The point is: America’s troubled past and complicated present is wedded to the social reality of race. American history serves as a reminder of our country’s troubled race relations and even the moments when difference was celebrated. Americans also know, all too well, that whiteness functions as a non-race that does not require bodily and cognitive transcendence. Similarly, White racism and White privilege show up as non-issues that are eagerly critiqued, yet, rarely undone. Therein lies the problem.
Whiteness travels in stealth; it is supplemented by what anti-racist feminist Peggy McIntosh, writing on White privilege, unforgettably names the “invisible knapsack.” The fact is: that “knapsack” has been quite visible in the lives of native and non-white Americans. It has only been invisible to those who carry the weightless knapsack on their backs. Indeed, the burden of the sack is felt by everyone but the bearer. It seems, then, that there is a need for new interrogations of our present racial moment. This may very well be the perfect moment for us to enter, as opposed to transcend, America’s racial imagination.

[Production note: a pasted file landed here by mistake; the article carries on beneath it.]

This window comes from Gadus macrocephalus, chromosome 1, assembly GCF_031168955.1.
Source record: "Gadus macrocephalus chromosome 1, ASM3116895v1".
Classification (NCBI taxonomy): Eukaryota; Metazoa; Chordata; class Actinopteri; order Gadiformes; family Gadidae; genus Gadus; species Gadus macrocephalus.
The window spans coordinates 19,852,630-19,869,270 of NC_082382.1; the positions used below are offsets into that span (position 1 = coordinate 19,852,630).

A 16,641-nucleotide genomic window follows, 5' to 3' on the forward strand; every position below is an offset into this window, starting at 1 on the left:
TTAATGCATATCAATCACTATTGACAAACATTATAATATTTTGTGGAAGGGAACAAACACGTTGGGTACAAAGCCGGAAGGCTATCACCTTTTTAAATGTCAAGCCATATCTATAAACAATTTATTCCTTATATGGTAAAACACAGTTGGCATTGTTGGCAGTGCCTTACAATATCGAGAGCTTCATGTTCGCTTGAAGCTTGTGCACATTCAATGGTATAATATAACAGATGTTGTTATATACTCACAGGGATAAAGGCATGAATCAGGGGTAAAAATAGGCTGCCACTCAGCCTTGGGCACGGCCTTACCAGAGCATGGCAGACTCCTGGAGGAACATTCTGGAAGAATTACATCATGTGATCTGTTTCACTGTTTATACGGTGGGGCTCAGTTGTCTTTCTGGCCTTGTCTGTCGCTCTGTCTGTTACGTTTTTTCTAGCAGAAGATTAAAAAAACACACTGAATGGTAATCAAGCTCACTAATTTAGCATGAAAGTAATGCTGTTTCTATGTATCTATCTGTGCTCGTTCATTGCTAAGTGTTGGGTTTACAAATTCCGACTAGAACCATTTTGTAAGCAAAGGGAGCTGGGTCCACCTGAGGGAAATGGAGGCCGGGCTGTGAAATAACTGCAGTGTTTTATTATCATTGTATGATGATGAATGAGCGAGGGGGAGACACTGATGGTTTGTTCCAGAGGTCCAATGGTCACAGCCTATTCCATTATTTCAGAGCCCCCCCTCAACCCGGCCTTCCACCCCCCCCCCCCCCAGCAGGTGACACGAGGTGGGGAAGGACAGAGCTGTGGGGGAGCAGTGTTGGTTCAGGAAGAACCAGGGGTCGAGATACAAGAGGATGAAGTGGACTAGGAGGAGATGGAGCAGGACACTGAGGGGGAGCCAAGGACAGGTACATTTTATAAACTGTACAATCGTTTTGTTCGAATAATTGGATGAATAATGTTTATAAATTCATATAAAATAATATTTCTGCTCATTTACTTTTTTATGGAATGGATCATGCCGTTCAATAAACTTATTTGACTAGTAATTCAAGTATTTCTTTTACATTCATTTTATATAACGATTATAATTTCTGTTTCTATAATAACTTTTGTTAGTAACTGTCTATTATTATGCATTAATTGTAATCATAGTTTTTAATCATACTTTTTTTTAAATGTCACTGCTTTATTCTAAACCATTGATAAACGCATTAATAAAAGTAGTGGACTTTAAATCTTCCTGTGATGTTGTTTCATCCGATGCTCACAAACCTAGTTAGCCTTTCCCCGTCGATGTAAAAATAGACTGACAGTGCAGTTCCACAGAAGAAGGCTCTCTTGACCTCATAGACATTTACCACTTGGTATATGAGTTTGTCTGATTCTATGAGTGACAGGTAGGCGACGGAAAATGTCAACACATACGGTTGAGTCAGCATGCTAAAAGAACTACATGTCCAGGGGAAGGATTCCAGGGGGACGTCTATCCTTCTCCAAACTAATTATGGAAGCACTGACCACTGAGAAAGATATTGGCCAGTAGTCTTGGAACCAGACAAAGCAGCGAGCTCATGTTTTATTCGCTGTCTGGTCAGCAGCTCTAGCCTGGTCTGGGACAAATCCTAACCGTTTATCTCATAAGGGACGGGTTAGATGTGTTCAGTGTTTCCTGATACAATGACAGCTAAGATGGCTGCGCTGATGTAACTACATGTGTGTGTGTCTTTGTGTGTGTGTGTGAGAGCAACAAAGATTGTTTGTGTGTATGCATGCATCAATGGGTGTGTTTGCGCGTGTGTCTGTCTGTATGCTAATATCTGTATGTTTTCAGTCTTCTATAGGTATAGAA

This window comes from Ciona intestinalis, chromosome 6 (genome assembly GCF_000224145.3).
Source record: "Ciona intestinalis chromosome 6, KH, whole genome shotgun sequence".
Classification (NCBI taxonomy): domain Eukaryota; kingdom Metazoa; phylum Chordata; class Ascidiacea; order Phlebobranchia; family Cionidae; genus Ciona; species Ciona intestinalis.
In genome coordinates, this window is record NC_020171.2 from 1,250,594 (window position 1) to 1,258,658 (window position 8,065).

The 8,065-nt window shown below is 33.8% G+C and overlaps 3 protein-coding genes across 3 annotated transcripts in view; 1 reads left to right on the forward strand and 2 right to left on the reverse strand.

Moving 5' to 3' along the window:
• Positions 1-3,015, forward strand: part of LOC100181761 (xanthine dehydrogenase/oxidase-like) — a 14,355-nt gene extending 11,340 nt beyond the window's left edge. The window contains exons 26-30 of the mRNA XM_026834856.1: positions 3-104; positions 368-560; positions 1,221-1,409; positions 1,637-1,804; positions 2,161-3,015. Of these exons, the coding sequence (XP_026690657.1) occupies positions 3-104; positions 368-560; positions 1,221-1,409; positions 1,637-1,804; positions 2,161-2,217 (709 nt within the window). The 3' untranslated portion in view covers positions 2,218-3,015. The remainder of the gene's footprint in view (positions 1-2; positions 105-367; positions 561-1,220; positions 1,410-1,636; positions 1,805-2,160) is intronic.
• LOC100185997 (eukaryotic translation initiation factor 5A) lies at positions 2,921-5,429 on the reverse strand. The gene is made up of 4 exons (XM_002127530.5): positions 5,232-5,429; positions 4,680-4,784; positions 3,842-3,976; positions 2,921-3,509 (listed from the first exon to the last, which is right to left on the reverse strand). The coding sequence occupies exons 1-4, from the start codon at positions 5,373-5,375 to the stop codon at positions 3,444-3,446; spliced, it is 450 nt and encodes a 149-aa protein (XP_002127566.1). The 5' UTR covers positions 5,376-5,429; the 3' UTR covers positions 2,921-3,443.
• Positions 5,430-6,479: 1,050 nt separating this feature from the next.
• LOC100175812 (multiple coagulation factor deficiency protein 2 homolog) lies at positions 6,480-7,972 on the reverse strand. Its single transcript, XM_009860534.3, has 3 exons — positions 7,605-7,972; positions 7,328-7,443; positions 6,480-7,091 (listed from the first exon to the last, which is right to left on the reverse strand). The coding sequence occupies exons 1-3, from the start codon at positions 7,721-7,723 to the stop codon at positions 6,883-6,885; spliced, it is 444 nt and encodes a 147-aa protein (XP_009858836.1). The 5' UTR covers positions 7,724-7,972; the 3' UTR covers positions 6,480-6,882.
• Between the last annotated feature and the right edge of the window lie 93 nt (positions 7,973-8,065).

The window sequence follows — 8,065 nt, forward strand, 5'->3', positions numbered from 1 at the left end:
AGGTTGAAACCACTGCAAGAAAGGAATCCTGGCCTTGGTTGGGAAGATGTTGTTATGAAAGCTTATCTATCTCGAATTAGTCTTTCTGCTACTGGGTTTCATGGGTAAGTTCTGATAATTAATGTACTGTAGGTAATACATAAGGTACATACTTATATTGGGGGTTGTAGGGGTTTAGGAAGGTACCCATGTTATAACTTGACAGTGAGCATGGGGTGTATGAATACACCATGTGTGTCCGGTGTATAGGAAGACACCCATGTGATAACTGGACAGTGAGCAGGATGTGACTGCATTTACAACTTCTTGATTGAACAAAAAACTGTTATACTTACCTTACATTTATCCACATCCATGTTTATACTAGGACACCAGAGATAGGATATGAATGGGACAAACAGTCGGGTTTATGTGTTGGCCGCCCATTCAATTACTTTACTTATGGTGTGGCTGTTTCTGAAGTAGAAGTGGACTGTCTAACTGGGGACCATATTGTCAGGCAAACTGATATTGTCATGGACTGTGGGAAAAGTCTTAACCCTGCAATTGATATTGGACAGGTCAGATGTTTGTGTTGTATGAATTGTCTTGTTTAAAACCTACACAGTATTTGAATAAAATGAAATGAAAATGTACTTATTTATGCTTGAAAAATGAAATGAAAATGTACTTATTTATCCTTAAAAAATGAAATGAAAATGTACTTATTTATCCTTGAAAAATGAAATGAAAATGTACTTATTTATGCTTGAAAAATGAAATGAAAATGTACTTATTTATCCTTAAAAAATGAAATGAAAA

How’s that for a postulation?